The Royal Academy and the Royal Artistic Circle of Barcelona organized a session on the legendary Pharaoh
The Royal European Academy of Doctors-Barcelona 1914 (RAED) and the Royal Artistic Circle of Barcelona held, on May 8th in the Atlantes Rooms of this institution, a debate entitled “Misterio en vida y muerte. Tutankamón” (Mystery in life and death. Tutankhamun), which was attended by Hamdi Zaki, Tourism adviser to the Government of Egypt in Spain. The session was presented by Josep Fèlix Bentz, president of the Real Círculo Artístico.
Zaki explained the fascinating story of a pharaoh who died at age 18 after a reign of just six years. Belonging to the 18th Dynasty, he was born in the year 1341 BC and it is not known for sure who his parents were. The most accepted theory is that his father was Akhenaten, but the identity of the mother is unknown, although some archaeologists think that it is one of the minor wives of this one, Kiya. It’s also believed that he could have been the result of the union between Amenhotep III and his daughter, the princess Sitamun.
When the Egyptian pharaoh Akhenaten died without issue, his son-in-law Semenkera and Tutankhamun succeeded him. The latter was only 12 years old when he acceded to the throne in the year 1332 BC. He married one of his sisters, Ankhesenpaatun, who changed her name to Ankesenamun, daughter of his father Akhenaten and Nefertiti. He had been in power for three years when he decided to re-establish the traditional cult and return power to the priests of the god Amun, a cult that had been left aside in the previous reign. In addition, he repaired the damages and rebuilt the temples that had been affected after the reign of Akhenaten. Another of its measures was to move the capital. He decided to leave the city of Amarna, a city created by Akhenaten, and settled in Thebes.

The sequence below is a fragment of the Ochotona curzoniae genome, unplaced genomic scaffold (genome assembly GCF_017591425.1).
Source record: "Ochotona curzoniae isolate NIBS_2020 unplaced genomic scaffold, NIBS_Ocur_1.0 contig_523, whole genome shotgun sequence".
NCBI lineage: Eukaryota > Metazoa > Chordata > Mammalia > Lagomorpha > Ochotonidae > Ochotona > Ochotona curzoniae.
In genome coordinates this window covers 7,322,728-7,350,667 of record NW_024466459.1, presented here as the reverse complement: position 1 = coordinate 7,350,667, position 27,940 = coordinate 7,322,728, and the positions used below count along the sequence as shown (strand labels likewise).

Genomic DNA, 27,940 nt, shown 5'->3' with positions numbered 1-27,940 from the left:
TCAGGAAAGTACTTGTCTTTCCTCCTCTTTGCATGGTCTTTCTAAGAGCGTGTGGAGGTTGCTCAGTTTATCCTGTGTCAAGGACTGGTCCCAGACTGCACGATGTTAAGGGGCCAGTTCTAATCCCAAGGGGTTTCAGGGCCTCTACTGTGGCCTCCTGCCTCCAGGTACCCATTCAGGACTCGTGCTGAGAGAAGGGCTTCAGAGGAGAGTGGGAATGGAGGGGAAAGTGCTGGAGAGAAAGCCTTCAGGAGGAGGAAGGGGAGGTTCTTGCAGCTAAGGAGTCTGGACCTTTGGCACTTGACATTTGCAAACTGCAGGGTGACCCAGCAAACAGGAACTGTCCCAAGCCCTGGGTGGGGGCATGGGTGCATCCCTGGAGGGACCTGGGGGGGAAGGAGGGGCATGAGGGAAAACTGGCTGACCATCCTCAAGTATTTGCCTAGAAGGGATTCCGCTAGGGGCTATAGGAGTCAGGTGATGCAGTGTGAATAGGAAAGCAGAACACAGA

His tomb was discovered in 1922 by Howard Carter in the Valley of the Kings. All their belongings were intact, which showed that it had not been sacked. The legend about his curse comes from the fact that many of the people who entered the tomb when it was discovered died shortly afterwards. The true causes of his death are not known with certainty. It’s believed that he died of a riot in the palace, but it could also be an infected wound or an illness, such as malaria.
For Zaki, the fascination that Tutankhamun produces three millennia after his death is worth a visit to Egypt, a country that he defined as safe and welcoming.